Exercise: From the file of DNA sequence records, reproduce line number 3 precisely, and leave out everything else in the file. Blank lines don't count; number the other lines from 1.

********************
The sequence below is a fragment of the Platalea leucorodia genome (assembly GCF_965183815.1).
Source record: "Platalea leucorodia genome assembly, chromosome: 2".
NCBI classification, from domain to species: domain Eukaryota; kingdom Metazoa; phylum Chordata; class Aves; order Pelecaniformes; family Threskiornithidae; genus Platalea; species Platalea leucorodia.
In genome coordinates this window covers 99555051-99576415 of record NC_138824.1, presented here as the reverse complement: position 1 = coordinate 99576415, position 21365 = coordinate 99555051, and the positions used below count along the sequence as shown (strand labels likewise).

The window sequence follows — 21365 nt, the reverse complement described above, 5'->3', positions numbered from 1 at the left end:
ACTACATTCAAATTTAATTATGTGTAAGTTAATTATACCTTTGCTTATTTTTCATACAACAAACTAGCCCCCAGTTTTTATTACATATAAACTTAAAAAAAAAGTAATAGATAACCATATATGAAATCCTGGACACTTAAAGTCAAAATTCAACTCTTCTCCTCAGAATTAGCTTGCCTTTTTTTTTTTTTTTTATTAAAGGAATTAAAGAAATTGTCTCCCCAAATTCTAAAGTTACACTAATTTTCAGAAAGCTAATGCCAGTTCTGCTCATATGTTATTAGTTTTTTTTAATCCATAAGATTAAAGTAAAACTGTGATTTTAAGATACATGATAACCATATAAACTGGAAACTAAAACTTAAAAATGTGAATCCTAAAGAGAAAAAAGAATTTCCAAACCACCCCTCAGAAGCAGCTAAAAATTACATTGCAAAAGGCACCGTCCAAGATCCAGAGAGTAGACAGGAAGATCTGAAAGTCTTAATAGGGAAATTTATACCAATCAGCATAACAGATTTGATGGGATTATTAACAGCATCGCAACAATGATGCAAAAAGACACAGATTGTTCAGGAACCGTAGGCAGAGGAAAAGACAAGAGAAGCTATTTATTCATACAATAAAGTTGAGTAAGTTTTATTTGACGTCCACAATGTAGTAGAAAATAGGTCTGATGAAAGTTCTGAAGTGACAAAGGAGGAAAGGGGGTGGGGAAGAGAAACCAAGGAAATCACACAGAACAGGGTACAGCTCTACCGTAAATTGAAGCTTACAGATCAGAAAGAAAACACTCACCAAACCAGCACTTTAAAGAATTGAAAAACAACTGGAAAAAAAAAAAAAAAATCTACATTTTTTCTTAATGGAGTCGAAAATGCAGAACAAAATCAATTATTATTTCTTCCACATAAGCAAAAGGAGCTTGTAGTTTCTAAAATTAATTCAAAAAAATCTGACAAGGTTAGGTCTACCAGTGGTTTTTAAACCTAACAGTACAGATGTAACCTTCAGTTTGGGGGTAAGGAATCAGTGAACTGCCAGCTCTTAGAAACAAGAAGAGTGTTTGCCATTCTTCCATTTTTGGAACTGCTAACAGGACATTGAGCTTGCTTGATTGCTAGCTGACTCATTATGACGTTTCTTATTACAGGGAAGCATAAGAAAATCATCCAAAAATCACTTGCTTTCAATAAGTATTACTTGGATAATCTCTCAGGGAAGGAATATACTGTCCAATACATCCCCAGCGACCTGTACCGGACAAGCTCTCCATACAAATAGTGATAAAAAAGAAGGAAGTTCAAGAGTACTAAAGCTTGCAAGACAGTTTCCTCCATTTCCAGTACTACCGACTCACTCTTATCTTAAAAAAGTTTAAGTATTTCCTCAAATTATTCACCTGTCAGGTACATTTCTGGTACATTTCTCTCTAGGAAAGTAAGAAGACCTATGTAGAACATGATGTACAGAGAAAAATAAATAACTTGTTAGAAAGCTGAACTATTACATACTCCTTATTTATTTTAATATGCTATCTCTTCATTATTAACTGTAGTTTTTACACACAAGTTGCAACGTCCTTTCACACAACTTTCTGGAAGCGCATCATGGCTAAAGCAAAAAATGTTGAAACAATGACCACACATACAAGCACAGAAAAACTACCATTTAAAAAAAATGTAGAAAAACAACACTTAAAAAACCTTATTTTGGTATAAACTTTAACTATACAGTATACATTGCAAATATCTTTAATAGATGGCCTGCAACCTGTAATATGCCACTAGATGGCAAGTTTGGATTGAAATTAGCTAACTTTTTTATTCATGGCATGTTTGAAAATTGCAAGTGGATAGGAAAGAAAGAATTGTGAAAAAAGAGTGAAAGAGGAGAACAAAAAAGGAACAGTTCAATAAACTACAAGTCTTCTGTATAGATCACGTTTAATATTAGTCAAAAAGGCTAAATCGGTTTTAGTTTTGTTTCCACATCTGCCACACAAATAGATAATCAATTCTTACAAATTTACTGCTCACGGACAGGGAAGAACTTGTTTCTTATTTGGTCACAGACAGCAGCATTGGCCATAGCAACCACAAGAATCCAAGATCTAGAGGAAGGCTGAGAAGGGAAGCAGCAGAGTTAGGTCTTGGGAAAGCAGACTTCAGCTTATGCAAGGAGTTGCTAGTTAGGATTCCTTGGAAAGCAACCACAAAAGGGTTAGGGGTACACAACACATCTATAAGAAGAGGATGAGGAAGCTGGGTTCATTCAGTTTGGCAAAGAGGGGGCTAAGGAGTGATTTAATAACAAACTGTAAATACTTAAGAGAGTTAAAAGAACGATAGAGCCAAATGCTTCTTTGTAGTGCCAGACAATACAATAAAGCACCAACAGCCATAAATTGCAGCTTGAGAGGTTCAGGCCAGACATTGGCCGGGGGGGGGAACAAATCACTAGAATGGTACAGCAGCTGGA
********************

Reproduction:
NCBI classification, from domain to species: domain Eukaryota; kingdom Metazoa; phylum Chordata; class Aves; order Pelecaniformes; family Threskiornithidae; genus Platalea; species Platalea leucorodia.